The Arizona Center for Judaic Studies in the University of Arizona's College of Social and Behavioral Sciences has received a new commitment of $1.5 million from Bettina B. and Kenneth A. Plevan, which will be combined with a previous gift of $500,000 to endow a chair in memory of their son Jeffrey B. Plevan.
Jeffrey Plevan, who graduated from the UA with a degree in Judaic studies in 2000, died unexpectedly from a heart attack in 2013 at the age of 36. He is remembered for his love of Judaism, Israel and the UA, as well as for his infectious, upbeat personality and an inner drive to overcome life's obstacles.
After graduating from the UA, he received a master's degree in Jewish communal service from Gratz College in Philadelphia and then began a career as a development officer at the Hunter College Hillel in New York. He also led the MetroCats, the New York City chapter of the UA Alumni Association.
His parents, Betsy and Ken, said their son also was a passionate supporter of Israel, spent time in that country on many occasions and had just returned from a weeklong mission there one week before he died.
The Plevans previously endowed the annual Jeffrey B. Plevan Memorial Lecture in Israel Studies at the UA. Past lecturers in this series include Itamar Rabinovich, former Israeli ambassador to the United States, and Dennis Ross, who served as a Middle East adviser to three U.S. presidents — Bill Clinton, George W. Bush and Barack Obama. The Plevans also support UA initiatives in the Disability Resource Center and the Strategic Alternative Learning Techniques Program.
With their new commitment, the Plevans are establishing the Jeffrey B. Plevan Chair in Israel Studies, which is the first endowed chair in the College of Social and Behavioral Sciences to be amplified by the state-funded Eminent Scholars Program, designed to help attract and retain leading scholars.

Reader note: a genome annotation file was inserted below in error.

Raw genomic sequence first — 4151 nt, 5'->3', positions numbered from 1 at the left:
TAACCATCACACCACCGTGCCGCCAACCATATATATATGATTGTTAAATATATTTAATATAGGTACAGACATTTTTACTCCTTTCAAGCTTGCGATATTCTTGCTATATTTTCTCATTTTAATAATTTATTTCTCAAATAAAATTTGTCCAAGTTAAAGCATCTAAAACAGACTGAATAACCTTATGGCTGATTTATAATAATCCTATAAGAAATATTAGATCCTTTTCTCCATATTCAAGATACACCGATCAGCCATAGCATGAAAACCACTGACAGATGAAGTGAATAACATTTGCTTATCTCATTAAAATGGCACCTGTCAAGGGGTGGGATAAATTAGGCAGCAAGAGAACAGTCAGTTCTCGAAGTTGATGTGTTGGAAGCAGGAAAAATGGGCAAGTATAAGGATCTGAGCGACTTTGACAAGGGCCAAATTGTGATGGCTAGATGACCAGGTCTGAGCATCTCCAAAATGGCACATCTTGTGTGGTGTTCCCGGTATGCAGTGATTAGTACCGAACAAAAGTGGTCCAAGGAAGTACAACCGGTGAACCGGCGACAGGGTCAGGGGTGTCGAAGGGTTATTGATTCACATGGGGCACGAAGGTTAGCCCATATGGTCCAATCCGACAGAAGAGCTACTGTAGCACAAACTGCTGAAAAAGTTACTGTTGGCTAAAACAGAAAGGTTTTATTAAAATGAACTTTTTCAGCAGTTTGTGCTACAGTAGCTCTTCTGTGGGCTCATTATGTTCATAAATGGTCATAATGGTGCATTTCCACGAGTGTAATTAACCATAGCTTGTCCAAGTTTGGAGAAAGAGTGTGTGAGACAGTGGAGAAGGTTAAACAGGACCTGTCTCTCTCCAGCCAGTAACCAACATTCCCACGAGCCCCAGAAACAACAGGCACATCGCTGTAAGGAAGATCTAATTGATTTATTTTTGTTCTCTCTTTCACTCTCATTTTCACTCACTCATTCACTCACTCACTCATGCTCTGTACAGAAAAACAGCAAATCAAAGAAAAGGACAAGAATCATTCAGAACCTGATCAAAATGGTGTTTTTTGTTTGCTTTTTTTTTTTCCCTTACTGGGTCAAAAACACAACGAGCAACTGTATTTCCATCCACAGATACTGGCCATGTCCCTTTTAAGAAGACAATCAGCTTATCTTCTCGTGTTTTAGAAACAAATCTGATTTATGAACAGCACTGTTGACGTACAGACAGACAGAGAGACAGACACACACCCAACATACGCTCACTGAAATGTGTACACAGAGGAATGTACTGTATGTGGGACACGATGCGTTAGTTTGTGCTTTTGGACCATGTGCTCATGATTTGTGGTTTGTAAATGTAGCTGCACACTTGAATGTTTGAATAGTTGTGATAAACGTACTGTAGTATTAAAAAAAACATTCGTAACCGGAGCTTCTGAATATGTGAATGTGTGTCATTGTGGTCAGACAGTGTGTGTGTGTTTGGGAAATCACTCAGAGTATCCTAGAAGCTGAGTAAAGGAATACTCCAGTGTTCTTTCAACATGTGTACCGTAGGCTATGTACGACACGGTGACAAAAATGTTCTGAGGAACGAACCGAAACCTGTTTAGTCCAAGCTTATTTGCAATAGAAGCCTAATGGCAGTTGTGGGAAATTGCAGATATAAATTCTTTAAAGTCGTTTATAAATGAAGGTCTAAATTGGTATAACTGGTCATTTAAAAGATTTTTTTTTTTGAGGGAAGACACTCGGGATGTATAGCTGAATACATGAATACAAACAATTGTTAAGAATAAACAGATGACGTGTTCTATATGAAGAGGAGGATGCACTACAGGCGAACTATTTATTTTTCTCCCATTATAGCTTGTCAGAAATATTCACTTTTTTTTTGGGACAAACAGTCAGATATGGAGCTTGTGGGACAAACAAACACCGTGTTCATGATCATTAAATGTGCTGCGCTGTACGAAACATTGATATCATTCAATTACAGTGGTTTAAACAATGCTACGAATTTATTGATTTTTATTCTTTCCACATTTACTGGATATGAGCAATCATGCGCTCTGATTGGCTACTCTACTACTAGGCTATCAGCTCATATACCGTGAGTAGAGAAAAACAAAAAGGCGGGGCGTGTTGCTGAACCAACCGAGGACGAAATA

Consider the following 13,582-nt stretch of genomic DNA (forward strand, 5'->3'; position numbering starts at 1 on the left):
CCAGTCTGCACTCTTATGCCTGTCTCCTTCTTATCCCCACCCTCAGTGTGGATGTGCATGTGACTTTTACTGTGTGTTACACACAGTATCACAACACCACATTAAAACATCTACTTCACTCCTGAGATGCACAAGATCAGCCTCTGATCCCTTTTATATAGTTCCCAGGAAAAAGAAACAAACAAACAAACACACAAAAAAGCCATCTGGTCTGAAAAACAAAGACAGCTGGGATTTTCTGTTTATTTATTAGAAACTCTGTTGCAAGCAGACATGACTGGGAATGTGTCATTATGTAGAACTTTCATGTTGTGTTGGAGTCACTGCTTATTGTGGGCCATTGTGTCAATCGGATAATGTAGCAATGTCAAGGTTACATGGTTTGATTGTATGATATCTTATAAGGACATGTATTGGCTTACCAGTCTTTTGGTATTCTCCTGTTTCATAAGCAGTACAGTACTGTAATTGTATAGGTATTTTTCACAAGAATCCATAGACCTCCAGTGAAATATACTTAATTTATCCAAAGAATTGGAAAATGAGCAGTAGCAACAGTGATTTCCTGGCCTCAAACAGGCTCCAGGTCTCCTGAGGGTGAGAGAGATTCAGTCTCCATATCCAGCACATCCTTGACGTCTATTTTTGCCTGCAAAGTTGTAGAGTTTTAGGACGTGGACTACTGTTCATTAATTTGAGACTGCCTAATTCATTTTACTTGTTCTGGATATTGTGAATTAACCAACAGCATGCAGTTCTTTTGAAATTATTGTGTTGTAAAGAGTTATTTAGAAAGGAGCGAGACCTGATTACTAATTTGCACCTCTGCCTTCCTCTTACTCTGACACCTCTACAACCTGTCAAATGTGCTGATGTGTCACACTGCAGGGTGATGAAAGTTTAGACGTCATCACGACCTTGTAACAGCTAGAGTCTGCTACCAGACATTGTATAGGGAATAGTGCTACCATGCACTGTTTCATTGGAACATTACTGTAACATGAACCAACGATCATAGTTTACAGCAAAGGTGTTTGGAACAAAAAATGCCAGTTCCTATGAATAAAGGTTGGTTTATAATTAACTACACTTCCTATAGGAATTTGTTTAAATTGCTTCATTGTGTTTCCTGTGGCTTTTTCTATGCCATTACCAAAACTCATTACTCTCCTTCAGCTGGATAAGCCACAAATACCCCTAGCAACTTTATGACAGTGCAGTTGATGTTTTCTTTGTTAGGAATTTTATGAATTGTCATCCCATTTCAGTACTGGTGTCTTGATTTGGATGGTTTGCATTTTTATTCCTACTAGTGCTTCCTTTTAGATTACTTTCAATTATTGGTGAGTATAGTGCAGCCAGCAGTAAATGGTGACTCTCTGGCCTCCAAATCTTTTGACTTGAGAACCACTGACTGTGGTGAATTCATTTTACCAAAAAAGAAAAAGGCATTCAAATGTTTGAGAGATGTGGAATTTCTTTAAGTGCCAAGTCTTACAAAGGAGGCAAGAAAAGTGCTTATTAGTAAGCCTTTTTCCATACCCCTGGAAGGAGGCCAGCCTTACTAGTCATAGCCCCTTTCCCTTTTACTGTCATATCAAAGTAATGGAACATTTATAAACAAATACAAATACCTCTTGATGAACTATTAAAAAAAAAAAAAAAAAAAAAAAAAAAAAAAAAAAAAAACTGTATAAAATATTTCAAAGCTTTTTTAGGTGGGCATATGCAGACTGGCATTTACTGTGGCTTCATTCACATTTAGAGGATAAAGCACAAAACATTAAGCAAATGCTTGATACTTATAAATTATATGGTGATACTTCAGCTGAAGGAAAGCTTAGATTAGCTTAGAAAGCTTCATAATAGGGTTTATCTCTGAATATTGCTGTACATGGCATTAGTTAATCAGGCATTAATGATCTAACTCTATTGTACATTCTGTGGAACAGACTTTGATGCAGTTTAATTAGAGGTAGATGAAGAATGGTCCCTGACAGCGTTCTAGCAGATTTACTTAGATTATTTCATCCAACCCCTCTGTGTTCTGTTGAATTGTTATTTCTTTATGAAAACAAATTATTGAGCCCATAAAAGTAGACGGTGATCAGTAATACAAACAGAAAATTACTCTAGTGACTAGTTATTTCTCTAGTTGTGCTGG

John Paul Jones III, dean of the College of Social and Behavioral Sciences, also has committed funding to support this position, which will focus on research and educational programs related to modern Israel. "I was touched the first time I met Betsy and Ken. They so dearly loved Jeff, as did everyone else I've met who knew him," Jones said. "We are humbled that the Plevan family has chosen to honor him in this way."
"I am grateful to the Plevan family for their support, and also to the University for working with them to find such a meaningful way to honor their son's memory," said John-Paul Roczniak, president and CEO of the University of Arizona Foundation. "That this gift qualifies for the Eminent Scholars Program means that it will grow faster, supporting Israel studies here at the University in perpetuity."
"We are all incredibly grateful to the Plevans for their generosity and inspired by their decision to honor and remember their son in this way," said UA President Robert C. Robbins. "By choosing to invest in the Arizona Center for Judaic Studies, the Plevans are furthering the work of an outstanding program while also supporting one of their son's passions. I am very glad to know Jeffrey Plevan's legacy as a Wildcat will live on in this way."
"Ken and I hope that an Israel studies professorship will promote a climate of understanding and cooperation among the differing viewpoints on Middle East issues," Betsy Plevan said. "We have been very impressed with the Arizona Center for Judaic Studies and are pleased to be helping the center expand its programs and enhance its commitment to academic excellence."
"We expect that the scholarship, teaching and outreach efforts of the person appointed to the Jeffrey B. Plevan Chair will have a transformative impact on the field of Israel studies and on the lives of our students and community constituents," said J. Edward Wright, director of the Arizona Center for Judaic Studies.
Wright noted that "everyone here loved Jeff, and we are deeply honored that the Plevan family has chosen to honor his memory through the lectureship and now the endowed chair that bear his name. Jeff's memory will forever be a blessing here, across the country and around the world."